War in the Balkans: Summit: Ministers in new pledge on bombing

Click to follow
The Independent Online
NATO FOREIGN ministers yesterday united around a renewed pledge to bomb the Yugoslav President, Slobodan Milosevic, into submission. But they also urged Russia first to help broker and then to police a peace settlement which could give Kosovo "internationally protected status".

The first meeting of foreign ministers of the 19-strong alliance since the military campaign began reaffirmed its commitment to air strikes, but carefully kept open options - both on the shape of an eventual settlement and on the circumstances under which ground troops may be drawn in.

After a morning of discussions in Brussels, Madeleine Albright, US Secretary of State, said a range of options, including the eventual partition of Kosovo, had been debated. That idea did not, she added, find favour in Washington and could not be "easily done". Ms Albright appeared more favourable to suggestions that Kosovo should be given an "international protected status", a formula which builds on the assumption that the security of the ethnic Albanian population of Kosovo must be guaranteed by a Nato- led force.

That opened the possibility of a move, backed by Germany, towards greater Russian involvement in an international peace-keeping force, whose mandate might be reinforced by a United Nations resolution.

As Ms Albright is due to meet the Russian Foreign Minister, Igor Ivanov, today in Oslo, she was careful to encourage Moscow's co-operation with Washington, saying she hoped to establish today what the "common approach can be".

Nato's secretary-general, Javier Solana, promised that the organisation would play its role in rebuilding the region after the conflict, with a plan to stabilise the Balkans. Last week the German presidency of the EU outlined plans to increase economic links with the Balkan states, possibly as a prelude to full EU membership for Macedonia and Albania.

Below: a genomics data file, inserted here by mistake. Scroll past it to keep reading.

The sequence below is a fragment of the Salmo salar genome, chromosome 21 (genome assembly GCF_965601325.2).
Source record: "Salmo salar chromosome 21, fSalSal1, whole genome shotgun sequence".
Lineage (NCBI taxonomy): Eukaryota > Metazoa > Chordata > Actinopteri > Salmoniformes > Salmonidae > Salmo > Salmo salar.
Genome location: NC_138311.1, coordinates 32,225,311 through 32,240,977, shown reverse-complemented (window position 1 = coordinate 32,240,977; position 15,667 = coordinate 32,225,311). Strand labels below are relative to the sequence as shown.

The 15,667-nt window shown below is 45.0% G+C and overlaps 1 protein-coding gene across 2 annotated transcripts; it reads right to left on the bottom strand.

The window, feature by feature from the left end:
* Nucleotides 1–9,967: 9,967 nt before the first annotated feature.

Mr Solana said a stabilisation package would have "political, economic, security and humanitarian aspects" and stressed that Nato "will have its role to play". This could be done through Nato's Partnership for Peace, which has fostered relations with former Warsaw Pact nations, such as Poland.

Despite the concentration on diplomatic initiatives to end the conflict, Ms Albright upped the rhetoric against Belgrade. "Mr Milosevic is trying to divide Nato, but Nato will not be divided," she said.

Mr Solana added: "Milosevic is losing and he knows he is losing. Nato is united. We have justice and right on our side and we will prevail."

The alliance solidified behind five demands: that Milosevic should cease military actions; withdraw military, paramilitary and police forces from Kosovo; agree to an international military presence in Kosovo; allow the return of refugees; and undertake to work on the basis of the Rambouillet accord.

Although the continuing ethnic cleansing in Kosovo has blown a hole in the Rambouillet accord, Nato allies have no consensus on which parts of the deal should be kept and which ditched. There is a growing recognition that its proposals for autonomy for Kosovo within Yugoslavia are no longer tenable, but several Nato nations, including Greece, oppose any move to grant full independence to Kosovo.

Nor is there agreement over the point at which ground troops might be used. Over the weekend George Robertson, the Secretary of State for Defence, argued that the "permissive" environment needed before troops could enter Kosovo could come about when Serb forces were in retreat. However, a discussion over lunch yesterday produced no consensus for the deployment of ground troops before a formal deal has been agreed. Yesterday, Mr Solana refused to define what he meant by a "permissive" environment, and Robin Cook, British Foreign Secretary, said that Nato would not be "fighting its way in against organised resistance".

Moscow's role in settling the crisis is being seen as increasingly important. One Nato diplomat said: "Russia is the bridge. Moscow wants stability in the region too, and it talks to Milosevic. But first, Milosevic has to step back."

As yet there is no agreement about the type, or command structure, of an international force, although Mr Cook insisted any such deployment would be under Nato command and control, and that dual command was not a possibility.